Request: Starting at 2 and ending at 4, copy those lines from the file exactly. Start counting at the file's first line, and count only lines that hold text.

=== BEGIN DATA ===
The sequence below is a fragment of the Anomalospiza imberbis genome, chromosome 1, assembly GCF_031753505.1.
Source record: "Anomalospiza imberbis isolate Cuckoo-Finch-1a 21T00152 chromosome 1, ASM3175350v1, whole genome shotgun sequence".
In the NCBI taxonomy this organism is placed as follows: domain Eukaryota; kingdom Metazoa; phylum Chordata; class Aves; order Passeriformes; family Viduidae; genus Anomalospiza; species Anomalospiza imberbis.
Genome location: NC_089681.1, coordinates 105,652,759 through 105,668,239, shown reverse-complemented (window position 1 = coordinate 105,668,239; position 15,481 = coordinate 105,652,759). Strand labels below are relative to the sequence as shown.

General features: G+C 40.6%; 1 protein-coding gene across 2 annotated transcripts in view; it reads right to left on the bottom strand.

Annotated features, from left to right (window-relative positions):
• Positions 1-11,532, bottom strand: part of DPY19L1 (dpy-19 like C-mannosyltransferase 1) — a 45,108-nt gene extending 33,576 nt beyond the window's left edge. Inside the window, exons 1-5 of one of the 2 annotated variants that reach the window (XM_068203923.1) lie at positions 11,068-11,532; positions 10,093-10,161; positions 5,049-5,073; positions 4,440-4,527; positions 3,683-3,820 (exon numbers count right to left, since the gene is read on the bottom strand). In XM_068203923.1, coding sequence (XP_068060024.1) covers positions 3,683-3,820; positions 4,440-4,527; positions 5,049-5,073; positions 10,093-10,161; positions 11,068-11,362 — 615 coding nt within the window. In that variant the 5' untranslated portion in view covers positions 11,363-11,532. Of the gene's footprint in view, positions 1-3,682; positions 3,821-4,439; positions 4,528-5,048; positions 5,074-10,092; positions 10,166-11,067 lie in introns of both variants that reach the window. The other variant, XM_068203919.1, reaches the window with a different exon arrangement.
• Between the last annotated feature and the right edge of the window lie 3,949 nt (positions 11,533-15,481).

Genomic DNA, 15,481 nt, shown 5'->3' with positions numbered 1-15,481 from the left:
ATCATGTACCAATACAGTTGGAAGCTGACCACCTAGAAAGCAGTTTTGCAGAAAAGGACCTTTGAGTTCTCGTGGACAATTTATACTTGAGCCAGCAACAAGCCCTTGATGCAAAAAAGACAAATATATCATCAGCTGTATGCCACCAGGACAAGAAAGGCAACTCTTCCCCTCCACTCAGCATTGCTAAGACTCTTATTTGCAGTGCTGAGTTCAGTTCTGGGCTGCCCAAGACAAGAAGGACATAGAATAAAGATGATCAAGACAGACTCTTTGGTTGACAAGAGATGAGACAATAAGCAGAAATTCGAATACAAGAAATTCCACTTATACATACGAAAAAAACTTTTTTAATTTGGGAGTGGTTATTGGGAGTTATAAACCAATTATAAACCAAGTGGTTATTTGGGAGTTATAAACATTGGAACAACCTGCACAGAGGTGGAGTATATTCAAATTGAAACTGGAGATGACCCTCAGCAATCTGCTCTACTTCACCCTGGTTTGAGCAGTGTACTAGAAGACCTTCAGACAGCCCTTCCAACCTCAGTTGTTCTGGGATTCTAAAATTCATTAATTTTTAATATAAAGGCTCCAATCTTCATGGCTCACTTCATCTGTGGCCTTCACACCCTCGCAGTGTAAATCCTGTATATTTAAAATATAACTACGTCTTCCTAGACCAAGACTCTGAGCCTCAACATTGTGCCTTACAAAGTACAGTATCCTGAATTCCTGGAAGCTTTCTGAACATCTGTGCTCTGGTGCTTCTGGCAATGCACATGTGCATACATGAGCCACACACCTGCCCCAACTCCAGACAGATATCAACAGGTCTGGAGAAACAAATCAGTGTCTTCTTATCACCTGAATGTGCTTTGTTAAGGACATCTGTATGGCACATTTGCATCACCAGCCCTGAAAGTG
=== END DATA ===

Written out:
Source record: "Anomalospiza imberbis isolate Cuckoo-Finch-1a 21T00152 chromosome 1, ASM3175350v1, whole genome shotgun sequence".
In the NCBI taxonomy this organism is placed as follows: domain Eukaryota; kingdom Metazoa; phylum Chordata; class Aves; order Passeriformes; family Viduidae; genus Anomalospiza; species Anomalospiza imberbis.
Genome location: NC_089681.1, coordinates 105,652,759 through 105,668,239, shown reverse-complemented (window position 1 = coordinate 105,668,239; position 15,481 = coordinate 105,652,759). Strand labels below are relative to the sequence as shown.